Did anyone have Marcie Ross writing and directing a holiday rom-com starring Bella Swan on their 2020 Bingo card?
In an tsunami of Christmas and holiday movies, Hulu’s Happiest Season is getting a lot of attention because it features a lesbian couple in a situation that’s typical in any romantic movie. Usually, the boyfriend introduces the girlfriend to his family for Christmas (or the other way around) and hi-jinks occur. This time, Harper (Mackenzie Davis), a Pittsburgh reporter, decides to take her girlfriend Abby (Kristen Stewart) to meet her family at her small home town. Right from the start (including the opening credits), they’re a cute couple.
Of course, hi-jinks occur here, too. Harper’s family doesn’t know she’s gay because she’s certain they’d never accept it. However, it turns out there are other reasons.
Not only that, Abby plans to propose to Harper.
The movie is directed and co-written by Clea DuVall, who’s familiar to Buffy fans as Marcie, who’s so ignored she turns invisible and gets very angry. Clea’s been very visible in many roles from But I’m A Cheerleader to Argo.
This is her second time as director, and she uses it to present a lesson about acceptance and love during the holidays.

Harper’s with her sisters Sloane (Allison Brie) and Jane (Mary Holland, who also wrote the script). They look close, but Harper and Sloane have been trying to be the favorite to their mom Tipper (Mary Steenburgen). She’s not worried about that because sisters do that. The Dad, Ted (Victor Garber) is hoping to be mayor with the help of a donor (Ana Gasteyer)…and a holiday party may seal the deal.
Also, Sloane is a former lawyer who now makes gift baskets (and Mom is kind of disappointed, and maybe Sloane is too). The kids are also a bit spooky, mainly they’re treated more like trophies.
Jane is mostly ignored but she’s happy with herself because she doesn’t have pressure on her. She still would like to be noticed, even for a fantasy book she’s writing.

The family is quite clueless about Harper for much of the film. Mom even invited Harper’s ex boyfriend Connor for dinner, hoping for a holiday wedding. Later, a woman named Riley (Aubrey Plaza) shows up. She’s Harper’s former girlfriend, who says their relationship ended badly.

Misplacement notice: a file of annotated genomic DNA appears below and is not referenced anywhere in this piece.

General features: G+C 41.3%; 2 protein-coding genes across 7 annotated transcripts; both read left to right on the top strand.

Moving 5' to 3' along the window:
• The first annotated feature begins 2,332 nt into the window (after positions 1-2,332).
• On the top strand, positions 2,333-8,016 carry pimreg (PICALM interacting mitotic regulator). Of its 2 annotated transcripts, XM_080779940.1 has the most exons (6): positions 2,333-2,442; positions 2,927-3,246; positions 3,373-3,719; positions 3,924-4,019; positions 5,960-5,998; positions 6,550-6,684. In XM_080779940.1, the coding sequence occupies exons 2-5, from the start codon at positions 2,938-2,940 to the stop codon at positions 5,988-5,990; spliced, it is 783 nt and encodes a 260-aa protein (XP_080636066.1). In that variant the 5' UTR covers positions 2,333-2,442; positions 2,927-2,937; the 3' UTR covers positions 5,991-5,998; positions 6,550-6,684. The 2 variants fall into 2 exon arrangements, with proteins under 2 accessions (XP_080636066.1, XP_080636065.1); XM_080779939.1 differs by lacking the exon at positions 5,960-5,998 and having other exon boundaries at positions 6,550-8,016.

There’s also John (Dan Levy) who thinks that pretending to be something else will be a disaster. He’s still amused by the family when he poses as another ex-boyfriend.

Abby is looked at with contempt by Sloane and her kids (they do something cruel to her), and most of the townies. She still finds ways to be with Harper behind her family’s back. Also, Ted’s vow to protect the town from “depravity” as Mayor gives a hint Harper’s promise to tell the truth may not happen. However, the town has a drag bar. What’s his position on that?
It’s clear, though, Harper’s too busy trying to be the “good straight daughter” than consider Abby’s feelings. It proves her belief the holidays bring out the worst in people, like maybe Riley’s trying to take Abby.
Actually, it’s still typical holiday rom-com.

Then comes the moment of truth at the family’s Christmas party. Harper is still too scared to come out (“I’m not hiding you. I’m hiding me”). She still wants Abby, though, and someone finds out too soon.
That leads to a confession, a lie that’s even worse, and a lot of anger.
Of course there is reconciliation, but everyone has to earn it. Two really good speeches towards the end show that, followed by an epiphany.
There’s also a nice scene at a gas station with an appropriate name.

Again, Stewart and Davis make a cute couple, while Davis shows how much pressure Harper has been trying to be ideal rather than herself. Brie, meanwhile, plays the “mean girl” sister a bit too well, but she’s trying to be more ideal than her sisters.
Stewart is also good as Abby tries to understand Harper’s situation, but admits she can only take so far. Plaza adds her typical deadpan attitude, as well as being a possible romantic rival.

Steenburgen plats Tipper as someone who tries a little too hard to be the ideal wife/hostess. She’s got the same pressures as her daughters, but realizes what is really important.

Happiest Season is actually much better than other holiday movies seen elsewhere. The writing is sharp, the story is amusing but also adds enough drama to keep things interesting. It’ll be best known as the first holiday movie involving a lesbian couple, but the structure and complications are still traditional holiday TV. It’ll run during the holidays at hulu.com.